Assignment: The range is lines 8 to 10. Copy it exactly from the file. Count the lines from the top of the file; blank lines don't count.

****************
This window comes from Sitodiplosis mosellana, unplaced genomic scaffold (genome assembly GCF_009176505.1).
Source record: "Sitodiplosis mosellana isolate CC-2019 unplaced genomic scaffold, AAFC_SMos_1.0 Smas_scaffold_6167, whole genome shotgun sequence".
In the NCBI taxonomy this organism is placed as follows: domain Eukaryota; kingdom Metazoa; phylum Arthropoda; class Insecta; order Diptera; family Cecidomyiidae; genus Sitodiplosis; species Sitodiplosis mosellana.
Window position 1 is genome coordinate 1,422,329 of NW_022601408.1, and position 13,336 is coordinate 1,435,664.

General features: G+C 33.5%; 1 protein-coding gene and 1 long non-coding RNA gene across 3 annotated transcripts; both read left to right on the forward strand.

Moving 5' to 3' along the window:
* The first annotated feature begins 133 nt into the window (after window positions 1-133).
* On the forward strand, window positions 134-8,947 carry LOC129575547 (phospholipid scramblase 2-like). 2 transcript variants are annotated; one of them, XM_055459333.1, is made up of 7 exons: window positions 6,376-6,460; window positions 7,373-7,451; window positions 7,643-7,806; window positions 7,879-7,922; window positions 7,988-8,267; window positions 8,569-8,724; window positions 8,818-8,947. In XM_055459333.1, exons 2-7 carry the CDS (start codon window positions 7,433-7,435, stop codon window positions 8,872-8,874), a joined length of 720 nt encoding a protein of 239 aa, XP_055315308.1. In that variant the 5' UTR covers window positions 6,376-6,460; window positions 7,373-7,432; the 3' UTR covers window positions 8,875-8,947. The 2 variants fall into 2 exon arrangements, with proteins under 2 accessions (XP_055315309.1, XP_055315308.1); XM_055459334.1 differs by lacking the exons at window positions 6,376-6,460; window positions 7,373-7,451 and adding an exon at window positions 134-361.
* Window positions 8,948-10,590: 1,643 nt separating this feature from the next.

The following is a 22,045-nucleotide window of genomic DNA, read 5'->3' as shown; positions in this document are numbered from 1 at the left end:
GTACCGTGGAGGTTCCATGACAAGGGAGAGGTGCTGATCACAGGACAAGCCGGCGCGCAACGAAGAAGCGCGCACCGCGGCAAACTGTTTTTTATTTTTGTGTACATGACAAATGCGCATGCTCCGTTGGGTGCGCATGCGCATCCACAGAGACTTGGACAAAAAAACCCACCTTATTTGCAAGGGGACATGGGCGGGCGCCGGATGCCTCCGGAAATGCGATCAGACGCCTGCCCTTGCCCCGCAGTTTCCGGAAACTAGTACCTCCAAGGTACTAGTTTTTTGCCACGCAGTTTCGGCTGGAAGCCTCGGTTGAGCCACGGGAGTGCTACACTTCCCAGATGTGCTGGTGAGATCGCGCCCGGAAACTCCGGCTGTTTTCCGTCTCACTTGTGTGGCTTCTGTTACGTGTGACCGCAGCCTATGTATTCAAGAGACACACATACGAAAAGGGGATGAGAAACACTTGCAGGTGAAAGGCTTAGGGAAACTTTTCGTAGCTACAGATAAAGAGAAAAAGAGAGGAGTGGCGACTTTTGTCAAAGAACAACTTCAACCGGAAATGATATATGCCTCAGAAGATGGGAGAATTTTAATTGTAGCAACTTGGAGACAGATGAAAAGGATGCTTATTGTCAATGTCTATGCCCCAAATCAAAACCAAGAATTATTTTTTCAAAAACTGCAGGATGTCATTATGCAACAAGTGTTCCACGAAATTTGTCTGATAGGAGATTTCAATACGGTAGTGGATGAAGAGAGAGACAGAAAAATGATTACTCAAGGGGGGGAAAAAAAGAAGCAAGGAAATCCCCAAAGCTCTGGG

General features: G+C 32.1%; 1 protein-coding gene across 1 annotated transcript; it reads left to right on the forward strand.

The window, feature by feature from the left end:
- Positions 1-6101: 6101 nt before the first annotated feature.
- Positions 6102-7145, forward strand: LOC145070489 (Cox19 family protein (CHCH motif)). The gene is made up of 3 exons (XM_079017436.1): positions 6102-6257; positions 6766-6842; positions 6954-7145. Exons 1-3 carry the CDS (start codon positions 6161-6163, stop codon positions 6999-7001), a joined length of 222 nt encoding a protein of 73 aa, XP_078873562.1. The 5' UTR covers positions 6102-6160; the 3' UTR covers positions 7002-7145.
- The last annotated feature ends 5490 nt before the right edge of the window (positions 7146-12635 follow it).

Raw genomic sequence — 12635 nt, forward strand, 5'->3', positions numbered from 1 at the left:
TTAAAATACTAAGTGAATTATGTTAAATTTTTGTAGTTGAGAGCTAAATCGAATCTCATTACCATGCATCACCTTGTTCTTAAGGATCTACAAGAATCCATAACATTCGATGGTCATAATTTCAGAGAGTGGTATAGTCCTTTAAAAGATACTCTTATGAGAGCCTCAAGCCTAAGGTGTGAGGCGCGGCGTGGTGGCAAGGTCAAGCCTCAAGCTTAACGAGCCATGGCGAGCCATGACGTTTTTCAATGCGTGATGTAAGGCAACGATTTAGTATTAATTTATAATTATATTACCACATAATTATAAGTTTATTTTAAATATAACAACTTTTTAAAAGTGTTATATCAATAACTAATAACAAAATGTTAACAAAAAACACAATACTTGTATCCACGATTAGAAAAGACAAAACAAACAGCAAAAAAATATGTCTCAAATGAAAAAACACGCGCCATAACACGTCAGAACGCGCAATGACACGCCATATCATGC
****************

* On the forward strand, window positions 134-8,947 carry LOC129575547 (phospholipid scramblase 2-like). 2 transcript variants are annotated; one of them, XM_055459333.1, is made up of 7 exons: window positions 6,376-6,460; window positions 7,373-7,451; window positions 7,643-7,806; window positions 7,879-7,922; window positions 7,988-8,267; window positions 8,569-8,724; window positions 8,818-8,947. In XM_055459333.1, exons 2-7 carry the CDS (start codon window positions 7,433-7,435, stop codon window positions 8,872-8,874), a joined length of 720 nt encoding a protein of 239 aa, XP_055315308.1. In that variant the 5' UTR covers window positions 6,376-6,460; window positions 7,373-7,432; the 3' UTR covers window positions 8,875-8,947. The 2 variants fall into 2 exon arrangements, with proteins under 2 accessions (XP_055315309.1, XP_055315308.1); XM_055459334.1 differs by lacking the exons at window positions 6,376-6,460; window positions 7,373-7,451 and adding an exon at window positions 134-361.
* Window positions 8,948-10,590: 1,643 nt separating this feature from the next.

The following is a 22,045-nucleotide window of genomic DNA, read 5'->3' as shown; positions in this document are numbered from 1 at the left end: